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Buoyed by demand from industrial companies Q1 2010 UK distribution take-up increased by 40% on previous quarter

Returning occupier demand will help stabilise prime rents during year

London, 4th May 2010 – Total take-up of industrial and distribution warehousing units in the UK (over 100,000 sq ft) reached 4.3 million sq ft in Q1 2010; reflecting an increase of almost 40% compared to the previous quarter and was nearly 70% higher than the take-up recorded in Q1 2009 according to research from Jones Lang LaSalle.
In the first three months of 2010, sustained by improving industrial production, occupier demand from the industrial sector increased recording one-third of the total UK take-up volume in this period. Retail-led demand remained strong in Q1 2010, reflecting nearly 30% of the total take-up volume, as retail companies continued to re-align their distribution network and plan ahead of future retail trends, particularly internet-retailing.
Richard Evans, joint head of Jones Lang LaSalle’s National Industrial and Logistics team, said: “During the first three months of 2010 the majority of leasing activity took place in existing vacant stock built over the last 2-3 years which has helped reduce vacancy levels in most traded markets. Occupier activity for design-build units also increased, but has yet to be reflected in actual take-up, with just 10% of total take-up in Q1 2010.”
Nearly 60% of the total Q1 2010 take-up was recorded in the Midlands, and this region has already exceeded total 2009 take-up volumes by 25%. The second strongest occupier activity in Q1 2010 was recorded in the Eastern region, recording 22% of total take-up (up by 30% on the total 2009 volume) and the Greater London market with 12% of total take-up and a volume more than three times higher than in the whole of 2009.
Jones Lang LaSalle expects that ongoing consolidation, supply chain efficiency improvements including outsourcing and changing transportation models, the changing retail landscape and increasing sustainability measures will drive further demand. Occupiers will primarily focus on modern prime, good quality space near to larger cities or strong transport locations and increasingly neglect older second-hand space and remote locations. An increasing proportion of design-build take-up in the market is also anticipated.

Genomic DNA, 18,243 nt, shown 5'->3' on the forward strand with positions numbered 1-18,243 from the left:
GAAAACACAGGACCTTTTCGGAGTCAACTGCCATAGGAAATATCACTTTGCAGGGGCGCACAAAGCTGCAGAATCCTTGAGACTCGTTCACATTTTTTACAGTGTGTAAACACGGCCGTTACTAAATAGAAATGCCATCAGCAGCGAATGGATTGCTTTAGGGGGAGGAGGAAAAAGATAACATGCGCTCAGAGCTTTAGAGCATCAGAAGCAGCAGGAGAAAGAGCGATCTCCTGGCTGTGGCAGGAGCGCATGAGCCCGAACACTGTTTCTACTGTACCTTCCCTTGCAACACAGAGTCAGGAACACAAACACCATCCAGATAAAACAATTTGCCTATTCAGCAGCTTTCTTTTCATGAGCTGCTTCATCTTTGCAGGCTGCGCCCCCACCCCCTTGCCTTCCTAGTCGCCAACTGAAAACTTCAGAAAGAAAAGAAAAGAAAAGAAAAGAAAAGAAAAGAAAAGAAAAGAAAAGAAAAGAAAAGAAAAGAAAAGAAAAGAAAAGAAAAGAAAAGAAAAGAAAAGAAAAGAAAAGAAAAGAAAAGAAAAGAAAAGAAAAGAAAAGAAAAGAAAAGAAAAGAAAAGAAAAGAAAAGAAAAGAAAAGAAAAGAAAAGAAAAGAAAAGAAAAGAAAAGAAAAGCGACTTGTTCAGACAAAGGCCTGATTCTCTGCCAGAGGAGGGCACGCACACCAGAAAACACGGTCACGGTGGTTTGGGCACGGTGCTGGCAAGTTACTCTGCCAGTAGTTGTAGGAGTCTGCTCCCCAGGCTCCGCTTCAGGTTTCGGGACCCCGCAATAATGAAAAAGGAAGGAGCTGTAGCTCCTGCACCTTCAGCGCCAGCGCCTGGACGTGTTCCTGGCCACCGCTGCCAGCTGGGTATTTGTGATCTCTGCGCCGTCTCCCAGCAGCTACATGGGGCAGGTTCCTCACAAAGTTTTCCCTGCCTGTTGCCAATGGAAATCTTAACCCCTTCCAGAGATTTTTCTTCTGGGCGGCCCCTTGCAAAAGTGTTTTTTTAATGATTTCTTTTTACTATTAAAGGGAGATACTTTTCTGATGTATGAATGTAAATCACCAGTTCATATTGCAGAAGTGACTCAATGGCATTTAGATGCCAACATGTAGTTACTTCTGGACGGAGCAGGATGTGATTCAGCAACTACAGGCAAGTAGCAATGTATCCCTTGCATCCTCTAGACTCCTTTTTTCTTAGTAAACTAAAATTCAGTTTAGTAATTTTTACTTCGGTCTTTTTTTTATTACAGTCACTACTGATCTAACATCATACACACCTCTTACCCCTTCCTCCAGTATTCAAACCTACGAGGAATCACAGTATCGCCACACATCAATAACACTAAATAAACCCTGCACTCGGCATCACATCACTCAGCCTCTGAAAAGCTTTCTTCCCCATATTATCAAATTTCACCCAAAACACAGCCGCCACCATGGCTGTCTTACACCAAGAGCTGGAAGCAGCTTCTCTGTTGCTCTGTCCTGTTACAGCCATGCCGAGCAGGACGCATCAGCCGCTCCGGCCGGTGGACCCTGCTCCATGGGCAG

With lending conditions remaining tight, in the last months of 2009, development activity continued to be subdued and as a consequence no new developments were completed during Q1 2010. However, growing occupier activity, combined with rising developer confidence and improving credit conditions, has led to developers starting on site on a number of design-build distribution warehouses. At the end of Q1 2010 around 4 million sq ft of new distribution warehousing space was under construction, 20% more than three months ago.
Cameron Mitchell, joint head of Jones Lang LaSalle’s National Industrial and Logistics team, added: “With a lack of speculative development activity, the volume of vacant large scale modern distribution floor-space continued to edge down in Q1 2010. Vacancy rates in older second-hand units on the other hand continues to be relatively high across the UK as this space does not meet modern occupier requirements.”
Landlords responded to the slowdown in activity in 2009 by reducing asking rents. With the exception of Birmingham, where they remained stable over the last 12 months, prime distribution warehousing headline rents decreased across all main distribution warehousing markets. Rents declined by more than 20% in Edinburgh, by -12.5% in Glasgow, -8.3% in Leeds, -6.0% in Manchester and -1.6% in London year-on-year. Prime rents started to stabilise during the first quarter of 2010. Further rental declines were recorded only in Manchester (-2.7% quarter-on-quarter) during this period. Rents remained stable in Birmingham, Edinburgh, Glasgow and Leeds. Prime London distribution warehousing rents, due to shrinking modern supply, saw an upturn Q1 2010, recording a 4.5% increase on the previous quarter.
Alexandra Tornow, head of European Industrial Research at Jones Lang LaSalle concluded: “On the whole, we anticipate prime distribution headline rents to stabilise during 2010. Due to improving credit conditions and occupier demand, development activity will gradually return to the market as well. The general ability of developers to deliver design-build assets on a relatively short timetable offers a competitive pipeline supply in most regions. Despite shrinking vacancy in large modern units, this will prevent significant rental growth but is expected to reduce average incentive levels over the next 12 months.”